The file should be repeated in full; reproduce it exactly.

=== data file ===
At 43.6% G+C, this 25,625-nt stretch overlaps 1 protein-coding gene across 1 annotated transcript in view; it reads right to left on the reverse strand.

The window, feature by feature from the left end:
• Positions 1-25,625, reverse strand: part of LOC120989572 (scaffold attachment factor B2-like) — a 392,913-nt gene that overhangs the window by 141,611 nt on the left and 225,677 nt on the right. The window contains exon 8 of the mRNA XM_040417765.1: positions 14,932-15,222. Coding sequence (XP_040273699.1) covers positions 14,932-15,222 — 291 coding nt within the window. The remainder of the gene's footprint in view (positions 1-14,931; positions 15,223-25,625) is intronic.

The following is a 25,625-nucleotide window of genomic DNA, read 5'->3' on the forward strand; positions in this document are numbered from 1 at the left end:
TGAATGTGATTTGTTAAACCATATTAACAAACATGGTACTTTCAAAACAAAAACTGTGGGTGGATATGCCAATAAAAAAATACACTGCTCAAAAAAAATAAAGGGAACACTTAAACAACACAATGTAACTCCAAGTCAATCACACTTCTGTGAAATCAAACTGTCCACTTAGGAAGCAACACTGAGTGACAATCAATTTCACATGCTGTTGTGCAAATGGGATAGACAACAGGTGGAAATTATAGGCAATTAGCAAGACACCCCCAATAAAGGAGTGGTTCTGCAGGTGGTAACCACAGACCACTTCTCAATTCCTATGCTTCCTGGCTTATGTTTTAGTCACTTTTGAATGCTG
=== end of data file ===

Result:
At 43.6% G+C, this 25,625-nt stretch overlaps 1 protein-coding gene across 1 annotated transcript in view; it reads right to left on the reverse strand.

The window, feature by feature from the left end:
• Positions 1-25,625, reverse strand: part of LOC120989572 (scaffold attachment factor B2-like) — a 392,913-nt gene that overhangs the window by 141,611 nt on the left and 225,677 nt on the right. The window contains exon 8 of the mRNA XM_040417765.1: positions 14,932-15,222. Coding sequence (XP_040273699.1) covers positions 14,932-15,222 — 291 coding nt within the window. The remainder of the gene's footprint in view (positions 1-14,931; positions 15,223-25,625) is intronic.

The following is a 25,625-nucleotide window of genomic DNA, read 5'->3' on the forward strand; positions in this document are numbered from 1 at the left end:
TGAATGTGATTTGTTAAACCATATTAACAAACATGGTACTTTCAAAACAAAAACTGTGGGTGGATATGCCAATAAAAAAATACACTGCTCAAAAAAAATAAAGGGAACACTTAAACAACACAATGTAACTCCAAGTCAATCACACTTCTGTGAAATCAAACTGTCCACTTAGGAAGCAACACTGAGTGACAATCAATTTCACATGCTGTTGTGCAAATGGGATAGACAACAGGTGGAAATTATAGGCAATTAGCAAGACACCCCCAATAAAGGAGTGGTTCTGCAGGTGGTAACCACAGACCACTTCTCAATTCCTATGCTTCCTGGCTTATGTTTTAGTCACTTTTGAATGCTG